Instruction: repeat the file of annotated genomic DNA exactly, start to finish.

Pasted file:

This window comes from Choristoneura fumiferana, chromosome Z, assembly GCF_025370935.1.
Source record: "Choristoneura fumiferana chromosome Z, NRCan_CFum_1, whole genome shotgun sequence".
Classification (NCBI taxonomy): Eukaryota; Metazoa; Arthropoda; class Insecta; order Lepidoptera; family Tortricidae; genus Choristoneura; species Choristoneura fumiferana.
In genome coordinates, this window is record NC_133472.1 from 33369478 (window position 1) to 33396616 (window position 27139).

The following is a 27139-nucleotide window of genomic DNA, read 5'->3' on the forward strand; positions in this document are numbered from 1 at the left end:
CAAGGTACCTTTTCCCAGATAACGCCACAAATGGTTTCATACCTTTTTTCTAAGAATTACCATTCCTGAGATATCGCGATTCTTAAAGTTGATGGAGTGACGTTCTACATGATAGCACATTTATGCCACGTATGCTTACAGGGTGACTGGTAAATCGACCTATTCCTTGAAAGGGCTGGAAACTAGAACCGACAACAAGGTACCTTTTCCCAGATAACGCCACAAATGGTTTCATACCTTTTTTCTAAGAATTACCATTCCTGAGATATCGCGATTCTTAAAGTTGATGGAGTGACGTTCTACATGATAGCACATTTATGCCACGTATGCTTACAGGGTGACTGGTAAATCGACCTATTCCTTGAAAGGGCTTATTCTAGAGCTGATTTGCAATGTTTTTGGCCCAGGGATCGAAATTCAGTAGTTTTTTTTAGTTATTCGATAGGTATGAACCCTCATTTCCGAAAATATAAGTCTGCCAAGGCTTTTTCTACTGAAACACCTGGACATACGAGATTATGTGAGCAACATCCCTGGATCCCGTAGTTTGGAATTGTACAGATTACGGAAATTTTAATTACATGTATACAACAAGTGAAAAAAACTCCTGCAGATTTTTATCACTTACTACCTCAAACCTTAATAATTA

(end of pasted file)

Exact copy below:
This window comes from Choristoneura fumiferana, chromosome Z, assembly GCF_025370935.1.
Source record: "Choristoneura fumiferana chromosome Z, NRCan_CFum_1, whole genome shotgun sequence".
Classification (NCBI taxonomy): Eukaryota; Metazoa; Arthropoda; class Insecta; order Lepidoptera; family Tortricidae; genus Choristoneura; species Choristoneura fumiferana.
In genome coordinates, this window is record NC_133472.1 from 33369478 (window position 1) to 33396616 (window position 27139).

The following is a 27139-nucleotide window of genomic DNA, read 5'->3' on the forward strand; positions in this document are numbered from 1 at the left end:
CAAGGTACCTTTTCCCAGATAACGCCACAAATGGTTTCATACCTTTTTTCTAAGAATTACCATTCCTGAGATATCGCGATTCTTAAAGTTGATGGAGTGACGTTCTACATGATAGCACATTTATGCCACGTATGCTTACAGGGTGACTGGTAAATCGACCTATTCCTTGAAAGGGCTGGAAACTAGAACCGACAACAAGGTACCTTTTCCCAGATAACGCCACAAATGGTTTCATACCTTTTTTCTAAGAATTACCATTCCTGAGATATCGCGATTCTTAAAGTTGATGGAGTGACGTTCTACATGATAGCACATTTATGCCACGTATGCTTACAGGGTGACTGGTAAATCGACCTATTCCTTGAAAGGGCTTATTCTAGAGCTGATTTGCAATGTTTTTGGCCCAGGGATCGAAATTCAGTAGTTTTTTTTAGTTATTCGATAGGTATGAACCCTCATTTCCGAAAATATAAGTCTGCCAAGGCTTTTTCTACTGAAACACCTGGACATACGAGATTATGTGAGCAACATCCCTGGATCCCGTAGTTTGGAATTGTACAGATTACGGAAATTTTAATTACATGTATACAACAAGTGAAAAAAACTCCTGCAGATTTTTATCACTTACTACCTCAAACCTTAATAATTA